Book Talk: 'The Invincible' by Stanisław Lem - Warped Factor - Words in the Key of Geek.

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Book Talk: 'The Invincible' by Stanisław Lem

Alexander Wallace visits Regis III.
Science fiction, as a genre, is filled with stories of exploration. Star Trek called space ‘the final frontier,’ and the show was pitched as ‘wagon train to the stars.’ Oftentimes, these stories are very American in their character; ‘space western’ as a term exists for a reason. This tradition has given us works like Arthur C. Clarke’s Rendezvous with Rama or Greg Bear’s Eon or Andy Weir’s The Martian. Here, we shall turn to an example of one of these stories from a country we in the Anglosphere don’t usually think of as having a science fiction tradition: Poland.

Stanisław Lem notably had a disdain for American science fiction, which he found to be overly commercialized and not particularly daring; he singled out only Philip K. Dick for praise. Knowing this, it is strange, then, how much Lem’s novel The Invincible reads like something from the Golden Age of (Anglosphere) Science Fiction. This is a novel that could have passed through John W. Campbell’s editorial desk without too many changes. It is that older style of novel with relatively thin characters and blunt, practical prose.

The Invincible is titled for the namesake exploratory vessel deployed to the planet Regis III, a barren and lifeless backwater world, to find the Condor, another exploratory ship that was lost on-planet. The book then follows the exploratory team as they try to get to the bottom of the mystery.
If I had to pick a word to describe the atmosphere of The Invincible, I would use ‘lonely.’ These are people in a dusty wasteland millions of miles from anything resembling civilization. Lem describes the environment of Regis III with sparse prose befitting the sparseness of the landscape. You’ll shiver, but not out of awe. You’ll shiver because of how cold this miserable place is.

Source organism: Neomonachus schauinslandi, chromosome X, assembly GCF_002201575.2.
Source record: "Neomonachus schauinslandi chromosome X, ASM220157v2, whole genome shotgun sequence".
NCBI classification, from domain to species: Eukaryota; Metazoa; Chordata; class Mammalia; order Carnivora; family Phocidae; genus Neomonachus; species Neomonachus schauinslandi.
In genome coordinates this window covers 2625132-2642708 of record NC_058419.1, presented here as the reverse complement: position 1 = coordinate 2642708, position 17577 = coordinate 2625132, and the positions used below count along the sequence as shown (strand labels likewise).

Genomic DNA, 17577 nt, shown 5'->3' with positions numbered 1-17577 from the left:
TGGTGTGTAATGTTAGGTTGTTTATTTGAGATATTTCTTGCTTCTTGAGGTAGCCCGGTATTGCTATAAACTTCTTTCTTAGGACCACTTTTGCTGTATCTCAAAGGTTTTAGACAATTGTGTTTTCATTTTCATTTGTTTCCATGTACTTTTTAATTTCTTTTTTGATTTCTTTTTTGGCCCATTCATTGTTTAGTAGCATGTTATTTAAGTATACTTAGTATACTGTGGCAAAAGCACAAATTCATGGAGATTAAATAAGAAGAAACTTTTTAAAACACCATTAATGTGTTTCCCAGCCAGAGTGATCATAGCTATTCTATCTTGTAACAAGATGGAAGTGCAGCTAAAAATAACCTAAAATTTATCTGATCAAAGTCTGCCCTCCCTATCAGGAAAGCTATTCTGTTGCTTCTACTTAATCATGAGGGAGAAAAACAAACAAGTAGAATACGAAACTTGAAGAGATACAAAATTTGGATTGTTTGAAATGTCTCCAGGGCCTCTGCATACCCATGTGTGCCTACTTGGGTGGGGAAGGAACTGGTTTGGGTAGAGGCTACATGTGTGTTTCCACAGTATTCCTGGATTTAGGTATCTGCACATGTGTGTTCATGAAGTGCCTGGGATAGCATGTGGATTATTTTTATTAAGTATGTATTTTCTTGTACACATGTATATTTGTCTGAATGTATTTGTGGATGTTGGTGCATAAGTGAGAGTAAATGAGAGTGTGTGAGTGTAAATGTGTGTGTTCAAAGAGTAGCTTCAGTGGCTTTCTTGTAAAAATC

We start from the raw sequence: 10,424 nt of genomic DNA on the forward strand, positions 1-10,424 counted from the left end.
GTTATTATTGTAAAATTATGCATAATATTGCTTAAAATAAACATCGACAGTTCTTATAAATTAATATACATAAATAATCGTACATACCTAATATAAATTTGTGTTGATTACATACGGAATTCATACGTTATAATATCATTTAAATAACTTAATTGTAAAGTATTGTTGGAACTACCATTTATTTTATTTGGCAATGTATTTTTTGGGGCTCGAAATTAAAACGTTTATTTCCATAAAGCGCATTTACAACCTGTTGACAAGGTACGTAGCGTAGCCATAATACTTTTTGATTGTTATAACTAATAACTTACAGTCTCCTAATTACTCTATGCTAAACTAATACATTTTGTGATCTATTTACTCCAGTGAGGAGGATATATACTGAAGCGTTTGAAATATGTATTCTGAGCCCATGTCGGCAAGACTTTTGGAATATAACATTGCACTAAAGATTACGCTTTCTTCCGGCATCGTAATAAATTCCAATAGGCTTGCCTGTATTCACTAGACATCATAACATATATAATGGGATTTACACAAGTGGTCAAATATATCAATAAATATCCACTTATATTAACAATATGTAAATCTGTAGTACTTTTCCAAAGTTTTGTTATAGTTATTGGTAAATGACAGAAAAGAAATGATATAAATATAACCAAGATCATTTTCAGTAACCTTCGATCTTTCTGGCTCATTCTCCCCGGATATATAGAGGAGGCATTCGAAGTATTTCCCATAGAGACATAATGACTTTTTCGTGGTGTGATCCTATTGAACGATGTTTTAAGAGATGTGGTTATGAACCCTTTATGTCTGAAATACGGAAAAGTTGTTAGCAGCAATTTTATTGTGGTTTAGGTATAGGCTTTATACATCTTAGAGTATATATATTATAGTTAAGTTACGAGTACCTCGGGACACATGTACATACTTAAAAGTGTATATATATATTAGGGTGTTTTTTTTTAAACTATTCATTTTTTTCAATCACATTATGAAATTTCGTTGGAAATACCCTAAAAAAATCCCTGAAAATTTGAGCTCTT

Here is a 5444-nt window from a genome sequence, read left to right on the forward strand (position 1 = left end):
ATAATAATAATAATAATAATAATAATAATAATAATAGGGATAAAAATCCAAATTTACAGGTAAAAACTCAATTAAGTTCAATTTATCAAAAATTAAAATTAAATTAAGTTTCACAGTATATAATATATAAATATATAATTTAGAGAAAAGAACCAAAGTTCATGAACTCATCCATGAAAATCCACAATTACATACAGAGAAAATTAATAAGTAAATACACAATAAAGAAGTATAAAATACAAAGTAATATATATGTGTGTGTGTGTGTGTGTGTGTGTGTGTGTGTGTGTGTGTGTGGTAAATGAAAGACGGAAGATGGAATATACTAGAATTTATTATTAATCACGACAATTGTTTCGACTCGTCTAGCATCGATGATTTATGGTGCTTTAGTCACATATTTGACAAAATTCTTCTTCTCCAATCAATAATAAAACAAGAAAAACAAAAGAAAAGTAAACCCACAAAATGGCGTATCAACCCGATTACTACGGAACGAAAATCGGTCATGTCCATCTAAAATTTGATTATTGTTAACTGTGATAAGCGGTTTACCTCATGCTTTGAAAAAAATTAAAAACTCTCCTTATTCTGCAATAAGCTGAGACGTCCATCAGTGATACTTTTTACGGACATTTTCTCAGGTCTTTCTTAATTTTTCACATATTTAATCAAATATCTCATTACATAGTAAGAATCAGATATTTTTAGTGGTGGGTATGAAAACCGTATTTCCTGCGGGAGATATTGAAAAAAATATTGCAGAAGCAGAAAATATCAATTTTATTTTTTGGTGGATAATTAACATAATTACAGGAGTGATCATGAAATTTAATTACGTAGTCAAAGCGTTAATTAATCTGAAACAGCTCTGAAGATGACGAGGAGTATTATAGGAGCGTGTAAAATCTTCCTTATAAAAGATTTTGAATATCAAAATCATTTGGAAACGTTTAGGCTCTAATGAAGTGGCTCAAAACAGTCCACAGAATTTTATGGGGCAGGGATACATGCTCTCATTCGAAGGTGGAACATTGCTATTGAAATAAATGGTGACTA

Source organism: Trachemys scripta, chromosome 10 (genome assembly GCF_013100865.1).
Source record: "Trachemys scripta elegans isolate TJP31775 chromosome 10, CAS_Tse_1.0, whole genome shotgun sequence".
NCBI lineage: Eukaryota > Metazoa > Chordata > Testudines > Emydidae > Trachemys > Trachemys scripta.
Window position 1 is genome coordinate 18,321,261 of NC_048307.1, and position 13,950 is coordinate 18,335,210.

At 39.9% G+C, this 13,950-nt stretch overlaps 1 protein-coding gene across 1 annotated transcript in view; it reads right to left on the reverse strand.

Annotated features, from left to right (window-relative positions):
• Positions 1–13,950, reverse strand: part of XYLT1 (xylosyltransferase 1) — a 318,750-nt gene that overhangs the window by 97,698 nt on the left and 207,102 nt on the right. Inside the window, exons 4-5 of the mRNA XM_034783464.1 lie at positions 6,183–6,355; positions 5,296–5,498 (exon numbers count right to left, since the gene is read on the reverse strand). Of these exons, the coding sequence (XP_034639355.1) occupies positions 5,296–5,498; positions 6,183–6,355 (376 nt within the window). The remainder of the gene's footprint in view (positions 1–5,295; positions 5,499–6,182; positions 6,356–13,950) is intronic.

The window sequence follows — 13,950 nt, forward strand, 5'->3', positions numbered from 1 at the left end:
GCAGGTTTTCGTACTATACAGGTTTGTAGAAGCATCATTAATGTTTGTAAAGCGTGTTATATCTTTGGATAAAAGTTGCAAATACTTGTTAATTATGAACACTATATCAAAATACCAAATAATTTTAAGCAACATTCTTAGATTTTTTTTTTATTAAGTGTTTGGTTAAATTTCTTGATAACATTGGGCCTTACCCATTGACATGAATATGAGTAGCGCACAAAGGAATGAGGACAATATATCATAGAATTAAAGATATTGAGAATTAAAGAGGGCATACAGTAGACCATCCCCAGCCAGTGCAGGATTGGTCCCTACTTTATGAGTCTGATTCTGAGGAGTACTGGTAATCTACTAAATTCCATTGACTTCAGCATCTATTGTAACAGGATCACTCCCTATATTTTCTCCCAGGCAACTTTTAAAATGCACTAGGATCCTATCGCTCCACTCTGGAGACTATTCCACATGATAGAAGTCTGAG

Like some other books I’ve written about, The Invincible is a bit hard to write about because the truly impressive parts are massive spoilers. I will say that Lem has taken the concepts that he’s playing with and worked them out to an impressive degree. You’ll have that ‘sense of wonder’ that good science fiction has, albeit it will be somewhat scarier than the emotion that the term usually implies. This is good old-school science fiction, even if Lem would have strenuously disagreed.

And when I say it is old-school, that comes with much of the baggage that implies. This does not have the beautiful writing of some more modern works in the genre, nor does it have the deep characters. It is a novel that, for better or for worse, exists to discuss ideas. The headier reader will love it, but those who are looking for something more will be disappointed.

Lem’s work shows you the great works of science fiction and fantasy that exist outside the Anglosphere classics. The Science Fiction Writers of America may have snubbed him, but that does not mean we should.

Alexander Wallace is an alternate historian, reader, and writer who moderates the Alternate History Online group on Facebook and the Alternate Timelines Forum on Proboards. He writes regularly for the Sea Lion Press blog and for NeverWas magazine, and also appears regularly on the Alternate History Show with Ben Kearns. He is a member of several alternate history fora under the name 'SpanishSpy.'

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